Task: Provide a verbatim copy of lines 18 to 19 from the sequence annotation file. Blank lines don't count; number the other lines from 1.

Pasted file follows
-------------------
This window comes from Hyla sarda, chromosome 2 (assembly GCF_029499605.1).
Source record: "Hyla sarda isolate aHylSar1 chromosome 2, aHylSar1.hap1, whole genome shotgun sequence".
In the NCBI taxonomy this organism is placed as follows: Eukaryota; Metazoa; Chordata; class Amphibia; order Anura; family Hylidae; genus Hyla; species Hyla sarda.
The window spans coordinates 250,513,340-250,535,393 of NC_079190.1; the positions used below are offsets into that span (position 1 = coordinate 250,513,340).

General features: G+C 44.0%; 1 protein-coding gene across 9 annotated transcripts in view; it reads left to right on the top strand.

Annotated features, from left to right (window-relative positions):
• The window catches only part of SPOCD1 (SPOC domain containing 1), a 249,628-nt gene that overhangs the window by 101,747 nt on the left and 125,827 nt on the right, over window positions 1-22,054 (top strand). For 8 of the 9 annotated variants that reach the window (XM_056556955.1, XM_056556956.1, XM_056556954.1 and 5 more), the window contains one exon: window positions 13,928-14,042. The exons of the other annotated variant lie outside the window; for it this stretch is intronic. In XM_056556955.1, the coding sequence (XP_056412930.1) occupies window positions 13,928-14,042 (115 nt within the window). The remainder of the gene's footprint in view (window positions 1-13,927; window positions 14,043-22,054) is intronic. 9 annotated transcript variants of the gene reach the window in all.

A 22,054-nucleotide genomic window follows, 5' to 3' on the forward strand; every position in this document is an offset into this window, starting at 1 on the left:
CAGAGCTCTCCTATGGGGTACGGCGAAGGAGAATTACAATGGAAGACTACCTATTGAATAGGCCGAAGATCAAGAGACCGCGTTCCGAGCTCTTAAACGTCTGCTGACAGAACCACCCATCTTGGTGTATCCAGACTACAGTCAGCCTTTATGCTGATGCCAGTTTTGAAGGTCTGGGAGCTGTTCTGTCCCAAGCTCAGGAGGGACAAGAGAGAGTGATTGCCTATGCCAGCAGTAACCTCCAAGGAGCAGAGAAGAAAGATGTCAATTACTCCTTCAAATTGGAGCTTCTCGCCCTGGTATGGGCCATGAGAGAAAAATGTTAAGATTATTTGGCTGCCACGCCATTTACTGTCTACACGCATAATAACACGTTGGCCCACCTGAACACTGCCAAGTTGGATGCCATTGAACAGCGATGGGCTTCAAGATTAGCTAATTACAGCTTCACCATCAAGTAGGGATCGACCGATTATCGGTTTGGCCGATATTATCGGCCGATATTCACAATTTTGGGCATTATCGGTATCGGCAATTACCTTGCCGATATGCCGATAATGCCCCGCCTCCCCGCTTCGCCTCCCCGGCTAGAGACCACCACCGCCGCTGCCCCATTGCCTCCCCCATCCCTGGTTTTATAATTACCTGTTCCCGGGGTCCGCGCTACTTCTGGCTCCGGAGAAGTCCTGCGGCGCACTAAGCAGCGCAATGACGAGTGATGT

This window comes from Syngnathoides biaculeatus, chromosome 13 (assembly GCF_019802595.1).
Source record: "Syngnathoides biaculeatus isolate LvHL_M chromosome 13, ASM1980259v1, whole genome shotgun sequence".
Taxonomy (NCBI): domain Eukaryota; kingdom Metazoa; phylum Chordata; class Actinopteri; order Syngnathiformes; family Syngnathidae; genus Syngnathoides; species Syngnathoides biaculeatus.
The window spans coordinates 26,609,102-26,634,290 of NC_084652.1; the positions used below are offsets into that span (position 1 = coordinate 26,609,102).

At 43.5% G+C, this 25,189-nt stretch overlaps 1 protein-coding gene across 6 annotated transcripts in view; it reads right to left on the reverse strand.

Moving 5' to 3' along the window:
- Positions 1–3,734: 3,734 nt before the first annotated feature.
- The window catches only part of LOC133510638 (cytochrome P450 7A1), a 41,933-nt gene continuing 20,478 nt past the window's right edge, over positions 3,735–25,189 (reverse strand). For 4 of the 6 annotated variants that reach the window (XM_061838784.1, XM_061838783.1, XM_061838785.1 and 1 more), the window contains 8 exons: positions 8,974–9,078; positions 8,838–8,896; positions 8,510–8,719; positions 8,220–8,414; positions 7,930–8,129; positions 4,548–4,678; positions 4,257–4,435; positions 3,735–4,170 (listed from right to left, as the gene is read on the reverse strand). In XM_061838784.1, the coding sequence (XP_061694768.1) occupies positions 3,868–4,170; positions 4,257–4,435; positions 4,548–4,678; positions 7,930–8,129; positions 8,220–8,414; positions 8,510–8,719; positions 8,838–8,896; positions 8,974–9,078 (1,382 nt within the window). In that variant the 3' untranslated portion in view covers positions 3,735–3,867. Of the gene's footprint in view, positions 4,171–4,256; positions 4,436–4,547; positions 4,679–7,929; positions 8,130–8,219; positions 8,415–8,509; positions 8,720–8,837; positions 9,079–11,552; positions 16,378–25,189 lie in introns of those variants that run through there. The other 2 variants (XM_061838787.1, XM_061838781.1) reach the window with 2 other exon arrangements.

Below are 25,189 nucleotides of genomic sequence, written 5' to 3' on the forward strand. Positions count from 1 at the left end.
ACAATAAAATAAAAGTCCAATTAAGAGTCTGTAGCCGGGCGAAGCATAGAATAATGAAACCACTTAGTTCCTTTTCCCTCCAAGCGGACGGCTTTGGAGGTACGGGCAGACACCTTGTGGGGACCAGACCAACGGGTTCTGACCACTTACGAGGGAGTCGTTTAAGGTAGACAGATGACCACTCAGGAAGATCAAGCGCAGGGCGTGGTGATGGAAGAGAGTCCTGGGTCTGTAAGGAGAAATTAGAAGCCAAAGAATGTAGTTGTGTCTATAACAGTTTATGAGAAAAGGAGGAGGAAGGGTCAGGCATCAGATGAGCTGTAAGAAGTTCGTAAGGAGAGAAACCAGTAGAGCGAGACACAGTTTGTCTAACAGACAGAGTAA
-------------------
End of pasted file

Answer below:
Below are 25,189 nucleotides of genomic sequence, written 5' to 3' on the forward strand. Positions count from 1 at the left end.
ACAATAAAATAAAAGTCCAATTAAGAGTCTGTAGCCGGGCGAAGCATAGAATAATGAAACCACTTAGTTCCTTTTCCCTCCAAGCGGACGGCTTTGGAGGTACGGGCAGACACCTTGTGGGGACCAGACCAACGGGTTCTGACCACTTACGAGGGAGTCGTTTAAGGTAGACAGATGACCACTCAGGAAGATCAAGCGCAGGGCGTGGTGATGGAAGAGAGTCCTGGGTCTGTAAGGAGAAATTAGAAGCCAAAGAATGTAGTTGTGTCTATAACAGTTTATGAGAAAAGGAGGAGGAAGGGTCAGGCATCAGATGAGCTGTAAGAAGTTCGTAAGGAGAGAAACCAGTAGAGCGAGACACAGTTTGTCTAACAGACAGAGTAA